Virginia gun-rights rally concludes peacefully despite earlier fears of extremist violence


RICHMOND, VA (CNN) — A large gun-rights rally in Virginia’s state capital unfolded peacefully Monday despite earlier fears of the kind of violence that took place in nearby Charlottesville three years ago.

Security was tight as gun-rights advocates descended on Richmond for “Lobby Day” to oppose legislation that would restrict access to firearms in the state. The commonwealth braced for the potential of extremist and white nationalist groups to disrupt the peaceful demonstrations with violence and riots, and the state’s Democratic governor, Ralph Northam, declared a temporary state of emergency last week to ban open and concealed firearms and other weapons from the state capitol grounds.

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The crowd, however, was peaceful, with no immediate reports of violence. One person was arrested with one felony count of wearing a mask in public. A 21-year-old woman was arrested and charged after having been warned two times not to wear a bandana over her face and then arrested when an officer saw her wearing it a third time, police said.

About 22,000 people attended the rally, according to the Virginia Division of Capitol Police. That includes about 6,000 people in the official rally area and 16,000 outside.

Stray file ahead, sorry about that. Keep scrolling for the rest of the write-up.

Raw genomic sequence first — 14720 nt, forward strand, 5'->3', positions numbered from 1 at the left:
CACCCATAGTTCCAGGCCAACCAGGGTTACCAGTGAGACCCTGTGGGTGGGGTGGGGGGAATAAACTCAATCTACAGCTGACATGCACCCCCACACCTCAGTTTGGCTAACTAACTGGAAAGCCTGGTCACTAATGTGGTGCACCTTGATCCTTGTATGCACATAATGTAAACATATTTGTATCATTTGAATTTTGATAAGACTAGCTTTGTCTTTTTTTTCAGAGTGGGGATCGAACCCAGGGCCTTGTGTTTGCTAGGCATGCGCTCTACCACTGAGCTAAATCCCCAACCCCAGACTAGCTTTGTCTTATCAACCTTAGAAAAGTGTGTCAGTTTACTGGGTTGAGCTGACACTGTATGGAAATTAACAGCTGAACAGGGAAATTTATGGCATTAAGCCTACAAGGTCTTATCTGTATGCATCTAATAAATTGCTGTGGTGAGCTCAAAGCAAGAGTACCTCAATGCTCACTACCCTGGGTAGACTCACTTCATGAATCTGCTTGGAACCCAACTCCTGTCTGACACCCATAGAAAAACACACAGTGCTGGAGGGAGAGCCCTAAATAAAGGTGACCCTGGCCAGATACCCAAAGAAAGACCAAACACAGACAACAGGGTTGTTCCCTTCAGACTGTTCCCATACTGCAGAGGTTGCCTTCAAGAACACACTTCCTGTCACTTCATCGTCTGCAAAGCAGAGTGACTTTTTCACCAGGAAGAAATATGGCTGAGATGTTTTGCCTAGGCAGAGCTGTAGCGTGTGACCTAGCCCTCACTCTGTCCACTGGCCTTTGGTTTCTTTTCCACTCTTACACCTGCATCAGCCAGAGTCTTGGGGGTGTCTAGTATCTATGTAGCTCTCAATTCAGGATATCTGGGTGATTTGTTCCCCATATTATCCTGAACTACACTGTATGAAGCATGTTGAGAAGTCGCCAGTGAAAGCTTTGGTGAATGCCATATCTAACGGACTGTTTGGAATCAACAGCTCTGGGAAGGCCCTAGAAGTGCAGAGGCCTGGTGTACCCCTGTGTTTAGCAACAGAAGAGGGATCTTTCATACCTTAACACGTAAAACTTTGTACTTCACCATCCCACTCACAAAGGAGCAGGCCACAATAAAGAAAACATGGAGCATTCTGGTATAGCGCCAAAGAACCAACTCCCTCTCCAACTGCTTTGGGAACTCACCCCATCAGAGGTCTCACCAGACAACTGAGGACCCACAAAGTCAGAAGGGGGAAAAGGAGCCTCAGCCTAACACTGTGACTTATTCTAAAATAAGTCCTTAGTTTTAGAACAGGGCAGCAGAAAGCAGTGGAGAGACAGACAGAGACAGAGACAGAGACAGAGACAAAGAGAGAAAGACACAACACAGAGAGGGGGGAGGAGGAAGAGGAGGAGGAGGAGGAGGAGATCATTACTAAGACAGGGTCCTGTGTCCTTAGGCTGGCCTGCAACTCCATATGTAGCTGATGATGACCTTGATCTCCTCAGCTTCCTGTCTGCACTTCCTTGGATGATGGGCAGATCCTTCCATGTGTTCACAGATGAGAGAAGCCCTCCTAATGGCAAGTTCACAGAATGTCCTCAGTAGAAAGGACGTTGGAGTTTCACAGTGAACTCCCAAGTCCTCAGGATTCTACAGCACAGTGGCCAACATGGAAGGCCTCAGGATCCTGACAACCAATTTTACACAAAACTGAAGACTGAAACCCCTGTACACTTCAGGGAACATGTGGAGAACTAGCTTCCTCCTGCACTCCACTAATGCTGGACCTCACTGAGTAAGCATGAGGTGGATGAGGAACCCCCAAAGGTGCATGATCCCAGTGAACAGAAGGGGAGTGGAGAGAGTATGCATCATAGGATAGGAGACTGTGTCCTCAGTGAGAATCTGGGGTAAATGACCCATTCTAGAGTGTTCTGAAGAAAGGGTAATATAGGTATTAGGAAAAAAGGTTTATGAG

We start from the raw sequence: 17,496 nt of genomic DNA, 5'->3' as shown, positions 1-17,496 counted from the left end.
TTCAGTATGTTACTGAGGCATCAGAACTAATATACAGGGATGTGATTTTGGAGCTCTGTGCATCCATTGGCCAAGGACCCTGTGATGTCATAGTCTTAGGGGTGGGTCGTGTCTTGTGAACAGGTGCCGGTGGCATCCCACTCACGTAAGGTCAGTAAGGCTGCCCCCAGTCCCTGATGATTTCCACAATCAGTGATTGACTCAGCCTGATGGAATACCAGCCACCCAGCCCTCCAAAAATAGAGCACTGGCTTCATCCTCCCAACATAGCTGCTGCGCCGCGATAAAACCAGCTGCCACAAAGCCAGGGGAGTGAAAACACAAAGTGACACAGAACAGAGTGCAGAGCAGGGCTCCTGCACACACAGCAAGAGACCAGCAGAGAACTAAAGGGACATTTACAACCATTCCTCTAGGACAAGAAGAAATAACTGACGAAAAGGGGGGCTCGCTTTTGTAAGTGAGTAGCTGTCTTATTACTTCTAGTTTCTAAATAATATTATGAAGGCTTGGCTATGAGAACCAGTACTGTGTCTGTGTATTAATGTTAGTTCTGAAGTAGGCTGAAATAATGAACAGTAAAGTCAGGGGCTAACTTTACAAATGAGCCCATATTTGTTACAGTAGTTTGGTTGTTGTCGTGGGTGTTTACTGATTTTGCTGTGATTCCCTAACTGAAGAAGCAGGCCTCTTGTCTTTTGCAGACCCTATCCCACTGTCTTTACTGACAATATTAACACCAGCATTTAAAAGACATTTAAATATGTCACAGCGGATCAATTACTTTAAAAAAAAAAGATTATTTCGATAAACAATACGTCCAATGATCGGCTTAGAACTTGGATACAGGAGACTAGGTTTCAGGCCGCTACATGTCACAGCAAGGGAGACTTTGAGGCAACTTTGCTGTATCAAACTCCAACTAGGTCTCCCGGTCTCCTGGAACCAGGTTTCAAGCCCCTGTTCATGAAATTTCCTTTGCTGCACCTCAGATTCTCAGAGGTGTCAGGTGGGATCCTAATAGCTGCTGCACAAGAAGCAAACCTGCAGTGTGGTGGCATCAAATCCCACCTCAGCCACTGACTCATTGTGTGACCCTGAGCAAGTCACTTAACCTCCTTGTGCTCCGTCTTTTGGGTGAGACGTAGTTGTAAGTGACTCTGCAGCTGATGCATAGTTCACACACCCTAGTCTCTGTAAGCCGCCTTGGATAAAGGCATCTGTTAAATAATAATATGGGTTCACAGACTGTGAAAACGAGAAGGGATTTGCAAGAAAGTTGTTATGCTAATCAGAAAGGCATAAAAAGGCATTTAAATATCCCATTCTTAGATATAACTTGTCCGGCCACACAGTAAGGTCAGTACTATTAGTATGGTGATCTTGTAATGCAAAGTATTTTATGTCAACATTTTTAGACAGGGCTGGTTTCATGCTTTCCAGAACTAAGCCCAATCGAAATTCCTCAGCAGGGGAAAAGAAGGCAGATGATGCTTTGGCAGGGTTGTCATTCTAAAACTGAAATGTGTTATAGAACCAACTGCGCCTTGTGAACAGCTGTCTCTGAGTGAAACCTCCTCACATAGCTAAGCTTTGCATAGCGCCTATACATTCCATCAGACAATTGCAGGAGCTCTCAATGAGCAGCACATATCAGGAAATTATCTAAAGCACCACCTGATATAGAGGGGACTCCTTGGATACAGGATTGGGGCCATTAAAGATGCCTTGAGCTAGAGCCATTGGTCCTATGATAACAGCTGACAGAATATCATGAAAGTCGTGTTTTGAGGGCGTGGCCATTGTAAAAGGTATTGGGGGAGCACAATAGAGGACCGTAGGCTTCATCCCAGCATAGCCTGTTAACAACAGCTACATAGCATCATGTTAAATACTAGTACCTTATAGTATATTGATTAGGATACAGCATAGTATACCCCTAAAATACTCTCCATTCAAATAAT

In addition to the people on the capitol grounds, there was a large group outside the fenced area, which was not under the ban on weapons and is an open carry area. They were chanting “Northam out” and outnumbered the group on the capitol grounds. There was a heavy police presence among this crowd, and law enforcement could also be seen on the rooftops, providing extra security to the area.

Several protesters brandished rifles and held signs extolling gun rights.

“We came unarmed … this time,” one read. “Patriots unite! They ban, we fight,” read another.

A petition was circulating calling for Northam’s recall, an effort unlikely to succeed given that it would require the signatures of hundreds of thousands of registered Virginia voters to trigger a court process.

Manny Vega of Richmond, who was outside the secured area, said he and his fellow protesters were “here to represent every citizen here that wants to keep the right to bear arms.”

Authorities would not immediately give estimates on the crowd size. But some streets surrounding the capitol grounds, several of which were closed ahead of the event, were packed with protesters.

Speakers at the event concluded their remarks around noon, and crowds began dispersing shortly afterwards.

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